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Tech Tips  
If you have a technical tip that you would like to contribute, feel free to email: tech@widebandcommander.com
Technical Tips by Dyno Dan
Alcohol Firmware:

If you are currently running alcohol on your race vehicle and need the Wide Band Commander to show the proper air-fuel ratio for this configuration, load our optional Methanol firmware and your Wide Band Commander will give you the proper spectrum. The range in this firmware has been set from 4.5:1 to 8:1. This firmware will allow you to properly log the air-fuel ratio for your alcohol vehicle so that you can see where to tune.

    To load the firmware follow these instructions:
  1. Click here to download this Firmware (WBC 0.7 Methanol.dju in zip format)
  2. Go to the Device Menu with the Wide Band Commander plugged in and communicating.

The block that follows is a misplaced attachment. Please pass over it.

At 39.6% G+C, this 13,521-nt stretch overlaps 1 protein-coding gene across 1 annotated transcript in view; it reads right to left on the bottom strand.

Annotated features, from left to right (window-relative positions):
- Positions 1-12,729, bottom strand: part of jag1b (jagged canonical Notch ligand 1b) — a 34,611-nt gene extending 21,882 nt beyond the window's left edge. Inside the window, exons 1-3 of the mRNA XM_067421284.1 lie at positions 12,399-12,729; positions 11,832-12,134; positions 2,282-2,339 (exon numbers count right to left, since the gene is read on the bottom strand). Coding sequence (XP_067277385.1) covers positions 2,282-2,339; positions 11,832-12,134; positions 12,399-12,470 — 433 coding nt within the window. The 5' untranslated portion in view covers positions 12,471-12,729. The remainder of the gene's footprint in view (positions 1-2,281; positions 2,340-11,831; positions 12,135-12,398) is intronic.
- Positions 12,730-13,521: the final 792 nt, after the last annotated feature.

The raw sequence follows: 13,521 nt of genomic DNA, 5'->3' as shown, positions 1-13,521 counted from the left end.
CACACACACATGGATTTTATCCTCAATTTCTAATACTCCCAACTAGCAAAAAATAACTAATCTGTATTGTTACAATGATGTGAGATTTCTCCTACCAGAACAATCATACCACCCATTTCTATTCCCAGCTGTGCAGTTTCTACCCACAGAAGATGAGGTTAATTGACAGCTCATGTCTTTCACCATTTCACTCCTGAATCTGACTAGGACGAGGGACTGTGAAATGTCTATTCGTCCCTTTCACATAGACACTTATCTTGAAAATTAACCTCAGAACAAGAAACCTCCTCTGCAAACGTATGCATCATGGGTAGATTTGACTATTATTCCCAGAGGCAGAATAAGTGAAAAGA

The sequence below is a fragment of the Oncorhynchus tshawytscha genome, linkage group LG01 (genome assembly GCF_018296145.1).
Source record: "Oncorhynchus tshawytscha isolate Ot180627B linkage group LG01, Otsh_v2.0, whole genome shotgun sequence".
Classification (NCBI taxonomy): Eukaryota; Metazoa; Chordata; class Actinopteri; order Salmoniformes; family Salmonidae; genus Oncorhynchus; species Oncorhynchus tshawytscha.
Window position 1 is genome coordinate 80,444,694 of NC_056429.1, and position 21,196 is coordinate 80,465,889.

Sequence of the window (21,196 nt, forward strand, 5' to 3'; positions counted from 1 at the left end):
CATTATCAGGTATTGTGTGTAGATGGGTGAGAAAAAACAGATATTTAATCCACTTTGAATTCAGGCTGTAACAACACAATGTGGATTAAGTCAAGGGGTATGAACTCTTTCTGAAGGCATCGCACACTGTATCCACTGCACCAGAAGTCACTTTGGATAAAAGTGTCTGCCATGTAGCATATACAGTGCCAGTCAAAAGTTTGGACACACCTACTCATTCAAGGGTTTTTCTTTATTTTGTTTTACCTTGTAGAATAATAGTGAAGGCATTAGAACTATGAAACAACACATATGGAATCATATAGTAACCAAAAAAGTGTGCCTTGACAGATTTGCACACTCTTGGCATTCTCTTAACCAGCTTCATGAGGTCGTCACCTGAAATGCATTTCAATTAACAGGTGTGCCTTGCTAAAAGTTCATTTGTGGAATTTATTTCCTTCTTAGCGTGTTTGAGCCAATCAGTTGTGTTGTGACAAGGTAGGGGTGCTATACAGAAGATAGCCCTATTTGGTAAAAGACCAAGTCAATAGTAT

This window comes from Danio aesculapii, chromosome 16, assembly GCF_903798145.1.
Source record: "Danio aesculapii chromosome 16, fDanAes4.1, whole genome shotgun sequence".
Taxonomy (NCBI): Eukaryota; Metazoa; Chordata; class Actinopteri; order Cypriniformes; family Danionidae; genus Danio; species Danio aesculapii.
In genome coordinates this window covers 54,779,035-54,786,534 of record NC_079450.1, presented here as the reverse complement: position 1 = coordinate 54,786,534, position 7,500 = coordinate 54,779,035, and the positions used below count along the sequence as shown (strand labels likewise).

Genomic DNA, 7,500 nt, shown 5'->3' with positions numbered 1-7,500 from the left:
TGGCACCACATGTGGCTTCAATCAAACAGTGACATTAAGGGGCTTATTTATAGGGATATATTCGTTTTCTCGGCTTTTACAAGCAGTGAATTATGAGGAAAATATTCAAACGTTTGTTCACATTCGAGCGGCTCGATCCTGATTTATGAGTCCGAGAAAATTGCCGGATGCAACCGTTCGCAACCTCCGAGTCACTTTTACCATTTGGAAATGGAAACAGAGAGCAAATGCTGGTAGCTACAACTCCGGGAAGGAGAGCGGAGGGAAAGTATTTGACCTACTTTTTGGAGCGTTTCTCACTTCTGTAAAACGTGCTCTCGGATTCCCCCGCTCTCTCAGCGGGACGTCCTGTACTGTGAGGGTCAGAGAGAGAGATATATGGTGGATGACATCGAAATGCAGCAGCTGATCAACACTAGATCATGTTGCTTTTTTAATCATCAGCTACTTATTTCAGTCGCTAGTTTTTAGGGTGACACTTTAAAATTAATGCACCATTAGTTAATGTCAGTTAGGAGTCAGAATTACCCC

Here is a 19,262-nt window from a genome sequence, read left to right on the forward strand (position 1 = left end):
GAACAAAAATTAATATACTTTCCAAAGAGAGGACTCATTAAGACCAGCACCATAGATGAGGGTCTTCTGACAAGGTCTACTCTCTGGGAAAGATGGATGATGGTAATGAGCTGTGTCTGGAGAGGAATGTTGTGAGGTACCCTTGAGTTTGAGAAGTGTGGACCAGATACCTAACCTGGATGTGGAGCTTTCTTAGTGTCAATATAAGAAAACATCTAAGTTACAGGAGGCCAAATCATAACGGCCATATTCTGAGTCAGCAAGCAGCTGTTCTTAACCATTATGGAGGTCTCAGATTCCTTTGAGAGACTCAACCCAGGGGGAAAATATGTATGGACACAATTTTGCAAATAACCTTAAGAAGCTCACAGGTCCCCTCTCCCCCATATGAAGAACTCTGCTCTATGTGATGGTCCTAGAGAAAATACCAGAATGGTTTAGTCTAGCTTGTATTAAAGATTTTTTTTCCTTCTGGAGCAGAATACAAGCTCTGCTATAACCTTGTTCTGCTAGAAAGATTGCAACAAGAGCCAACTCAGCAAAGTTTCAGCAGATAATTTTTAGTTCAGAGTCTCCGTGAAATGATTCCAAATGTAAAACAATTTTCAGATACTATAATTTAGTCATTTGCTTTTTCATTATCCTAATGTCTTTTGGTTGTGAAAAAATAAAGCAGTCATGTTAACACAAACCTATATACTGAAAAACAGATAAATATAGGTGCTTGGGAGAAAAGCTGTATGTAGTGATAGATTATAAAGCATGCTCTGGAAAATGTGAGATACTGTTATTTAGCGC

3. Select Update Firmware and choose the Methanol firmware

Custom Analog Settings

The Wide Band Commander is now capable of reading (2) analog inputs. If you have a unit with a serial number higher than 040604006965, you’ll be able to take advantage of some new features in the latest software release. These units are easily identified by verifying the presence of a yellow wire running along side the orange RPM input wire. Your kit may have included and extra length of yellow wire with a terminal end, this is designed to plug into the 2 pin connecter that houses the orange RPM wire.

The analog channels can be configured to show Throttle Position, Voltage, or User Defined Custom Values. The user defined custom analog input setting is designed to develop transfer functions of voltage vs. output values. Be sure to download the latest tutorials for a demonstration. You can also download the “WBC Sensor Calculator” to automatically generate a custom transfer function for currently supported sensors.

Common uses of the user defined custom setting would be for showing boost or fuel pressure. Let us know if you have data on a sensor that you’d like to use and we’ll add it to the “WBC Sensor Calculator”.